Last week President Obama held a town hall meeting on the grounds of Iowa's Seed Savers Exchange, an organization dedicated to saving and sharing heirloom seeds.
The stop was part of a larger strategy to appeal to rural voters as the campaign season begins. The president spoke about job creation and the gridlock on Capitol Hill, both issues of concern, to be sure.
But what would have really resonated with rural America is a re-commitment to working toward fairness in our farm fields.
The President should know that growing economic opportunities in rural America will take confronting the concentrated market power (and thus political and legislative power) in several agricultural industries. It will take fulfilling a campaign promise to fight for family farmers and ranchers by ensuring fair and transparent markets.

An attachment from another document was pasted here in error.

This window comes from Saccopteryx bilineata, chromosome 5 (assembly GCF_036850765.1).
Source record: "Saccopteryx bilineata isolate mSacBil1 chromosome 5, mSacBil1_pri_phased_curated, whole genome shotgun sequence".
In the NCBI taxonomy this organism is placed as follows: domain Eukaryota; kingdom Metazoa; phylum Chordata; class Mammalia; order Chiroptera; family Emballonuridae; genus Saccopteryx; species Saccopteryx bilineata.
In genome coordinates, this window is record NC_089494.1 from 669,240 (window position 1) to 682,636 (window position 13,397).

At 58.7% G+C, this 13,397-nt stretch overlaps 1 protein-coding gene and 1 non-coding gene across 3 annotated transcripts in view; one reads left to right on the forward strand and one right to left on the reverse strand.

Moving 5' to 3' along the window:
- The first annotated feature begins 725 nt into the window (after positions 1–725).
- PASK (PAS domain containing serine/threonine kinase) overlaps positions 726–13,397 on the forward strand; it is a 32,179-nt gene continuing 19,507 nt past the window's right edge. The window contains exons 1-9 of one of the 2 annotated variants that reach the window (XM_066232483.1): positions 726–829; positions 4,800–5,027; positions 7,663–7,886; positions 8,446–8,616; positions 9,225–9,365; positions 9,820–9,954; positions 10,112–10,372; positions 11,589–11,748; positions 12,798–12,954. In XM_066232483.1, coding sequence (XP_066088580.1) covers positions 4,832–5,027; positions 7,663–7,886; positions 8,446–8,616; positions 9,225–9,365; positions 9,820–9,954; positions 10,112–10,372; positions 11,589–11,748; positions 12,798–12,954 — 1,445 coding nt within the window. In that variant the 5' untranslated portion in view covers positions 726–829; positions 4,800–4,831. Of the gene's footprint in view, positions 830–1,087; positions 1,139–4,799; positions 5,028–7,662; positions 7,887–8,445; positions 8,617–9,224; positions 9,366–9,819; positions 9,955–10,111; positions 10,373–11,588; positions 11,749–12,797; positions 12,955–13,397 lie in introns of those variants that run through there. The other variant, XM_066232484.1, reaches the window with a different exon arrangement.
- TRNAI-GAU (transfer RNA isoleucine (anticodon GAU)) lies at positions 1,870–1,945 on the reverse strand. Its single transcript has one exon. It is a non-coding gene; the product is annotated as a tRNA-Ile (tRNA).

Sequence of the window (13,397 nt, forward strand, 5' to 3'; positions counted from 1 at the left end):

The President couldn't have picked a better spot to make this point. His venue, Seed Savers, is home to a trove of genetically diverse seed. It is the perfect counterpoint to the alarming privatizing and concentration of seed ownership, the monopolization of a vital resource. Currently, the top three firms account for more than 75 percent of U.S. corn seed sales -- just one example.